By Hannah Reich Berman
Non-kosher food isn’t something I think about. I have never eaten it and I never plan to eat it. For me there is no option. I don’t mean to sound as if I’m pontificating. I am merely stating a fact. There is, however, one exception to my claim about never having thought about non-kosher food. I’ve thought of bacon. It might be because, many years ago, kosher Bacos and other “kosher bacon” products were introduced to the market. I know there are also such things as “turkey bacon” and “duck bacon.” Possibly just curious to know what bacon tastes like, some people bought kosher Bacos and sprinkled it on their salads. Others added strips of “kosher bacon” to their eggs to get the idea of what bacon and eggs tastes like!
I’ve never ingested any of that. I’m not entirely sure who is responsible for the popularity of these products, but that is irrelevant. The bottom line is that kosher bacon is still available in some stores and restaurants. Never having eaten either real or imitation bacon, I am nevertheless familiar with it. I recognize it, having seen it countless times on television commercials and in magazine ads. And I have a confession to make: from the first time that I saw bacon, it fascinated me. The reason for my fascination was that bacon appears to consist of equal parts meat and fat. I mean, what is that white stuff if not fat? And it amazes me that people would choose to eat pure fat.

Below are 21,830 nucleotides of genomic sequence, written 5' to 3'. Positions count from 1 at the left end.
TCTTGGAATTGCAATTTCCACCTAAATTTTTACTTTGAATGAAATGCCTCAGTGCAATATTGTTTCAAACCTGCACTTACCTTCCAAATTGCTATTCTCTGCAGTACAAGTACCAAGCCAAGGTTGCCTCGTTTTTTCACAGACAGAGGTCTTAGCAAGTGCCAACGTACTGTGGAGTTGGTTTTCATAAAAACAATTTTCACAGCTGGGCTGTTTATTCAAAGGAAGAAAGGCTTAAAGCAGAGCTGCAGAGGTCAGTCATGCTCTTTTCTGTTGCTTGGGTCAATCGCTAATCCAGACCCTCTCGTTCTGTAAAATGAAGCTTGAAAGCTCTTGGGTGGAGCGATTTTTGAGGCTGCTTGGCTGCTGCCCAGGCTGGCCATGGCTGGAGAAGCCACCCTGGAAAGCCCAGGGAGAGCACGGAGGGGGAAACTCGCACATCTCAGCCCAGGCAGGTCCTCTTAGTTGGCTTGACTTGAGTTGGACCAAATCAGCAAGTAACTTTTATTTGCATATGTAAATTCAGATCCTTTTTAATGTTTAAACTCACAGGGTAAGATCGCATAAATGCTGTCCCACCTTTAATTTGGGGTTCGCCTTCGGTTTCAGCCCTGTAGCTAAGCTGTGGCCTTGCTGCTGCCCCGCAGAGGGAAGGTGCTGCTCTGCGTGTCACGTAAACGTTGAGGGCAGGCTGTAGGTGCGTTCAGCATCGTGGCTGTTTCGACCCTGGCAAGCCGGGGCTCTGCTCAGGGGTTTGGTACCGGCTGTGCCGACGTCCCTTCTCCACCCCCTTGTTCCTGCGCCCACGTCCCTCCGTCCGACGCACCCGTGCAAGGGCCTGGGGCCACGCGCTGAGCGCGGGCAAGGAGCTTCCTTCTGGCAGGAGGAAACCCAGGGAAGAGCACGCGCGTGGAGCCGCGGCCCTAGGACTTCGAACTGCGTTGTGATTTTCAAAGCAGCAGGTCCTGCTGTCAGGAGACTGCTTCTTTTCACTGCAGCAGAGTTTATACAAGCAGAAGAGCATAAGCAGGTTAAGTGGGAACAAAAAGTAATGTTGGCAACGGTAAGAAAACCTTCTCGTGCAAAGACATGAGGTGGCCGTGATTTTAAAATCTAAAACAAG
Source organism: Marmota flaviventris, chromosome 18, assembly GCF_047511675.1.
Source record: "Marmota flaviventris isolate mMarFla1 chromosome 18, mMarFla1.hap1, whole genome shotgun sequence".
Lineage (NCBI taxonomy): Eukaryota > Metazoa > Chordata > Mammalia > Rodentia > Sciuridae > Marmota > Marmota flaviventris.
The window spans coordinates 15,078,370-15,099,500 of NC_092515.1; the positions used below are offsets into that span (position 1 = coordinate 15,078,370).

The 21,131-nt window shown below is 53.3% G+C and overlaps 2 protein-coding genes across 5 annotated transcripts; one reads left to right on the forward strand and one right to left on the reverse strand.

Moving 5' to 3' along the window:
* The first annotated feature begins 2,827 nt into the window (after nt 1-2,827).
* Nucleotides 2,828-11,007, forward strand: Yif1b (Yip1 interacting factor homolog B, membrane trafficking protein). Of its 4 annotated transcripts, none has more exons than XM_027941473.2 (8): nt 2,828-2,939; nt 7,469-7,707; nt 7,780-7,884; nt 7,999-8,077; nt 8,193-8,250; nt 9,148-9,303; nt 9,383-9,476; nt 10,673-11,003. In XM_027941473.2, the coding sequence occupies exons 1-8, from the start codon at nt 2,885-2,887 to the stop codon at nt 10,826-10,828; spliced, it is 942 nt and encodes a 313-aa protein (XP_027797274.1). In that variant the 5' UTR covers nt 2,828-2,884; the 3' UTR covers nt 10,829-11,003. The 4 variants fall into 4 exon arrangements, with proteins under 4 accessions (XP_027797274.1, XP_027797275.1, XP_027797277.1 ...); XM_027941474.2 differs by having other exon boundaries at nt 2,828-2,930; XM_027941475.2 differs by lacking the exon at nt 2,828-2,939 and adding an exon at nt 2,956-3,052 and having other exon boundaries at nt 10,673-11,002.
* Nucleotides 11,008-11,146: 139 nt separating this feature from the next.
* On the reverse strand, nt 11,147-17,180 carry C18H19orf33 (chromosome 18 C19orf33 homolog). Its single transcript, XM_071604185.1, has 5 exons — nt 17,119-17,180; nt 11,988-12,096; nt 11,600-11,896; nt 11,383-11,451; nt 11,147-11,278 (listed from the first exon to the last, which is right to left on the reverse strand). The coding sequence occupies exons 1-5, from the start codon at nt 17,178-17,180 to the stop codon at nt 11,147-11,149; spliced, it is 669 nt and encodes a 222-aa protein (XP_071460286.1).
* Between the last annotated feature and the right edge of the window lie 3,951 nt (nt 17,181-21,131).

Smugness is not an attractive trait, but I admit to being smug on the issue of ingesting recognizable fat. If I see the tiniest bit of fat on a steak (on the rare occasion that I eat red meat), I trim it so fast that the sparks fly with my knife and fork! Therefore, I have two questions on the topic of eating pure fat, and they are as follows: How can anyone eat it? and Why would they want to? And yet a great many people love bacon. I know this to be true because I’m a devotee of cooking shows on the Food Network. To the best of my knowledge, there does not yet exist a kosher-food-only cooking program on television, so I’m able to watch only what’s available.
Preparation of food, not to mention creativity in the kitchen, has long held my interest. And on nearly every program, the chef adds bacon to whatever dish he or she is preparing. Some Food Network programs, notably Cupcake Wars and Chopped, which are two of my favorites, are not instructional; rather, they are, respectively, baking and cooking competitions. Each of those programs features a panel of judges who are there to determine the winner and a coordinator who predetermines the ingredients that must be incorporated into each dish. That is correct! Contestants don’t get to “freestyle” their preparations but, instead, must use ingredients that are provided for them. And occasionally they’re forced to include bacon in their cupcakes. It’s hard to imagine anything more ludicrous, since bacon is considered to be a savory food while desserts are customarily sweet, and the two don’t usually go together. But all bets are off in these competitions. The objective is to shake things up, or at least to shake up the contestants—probably because the winner receives $10,000, and no one gives away $10,000 easily.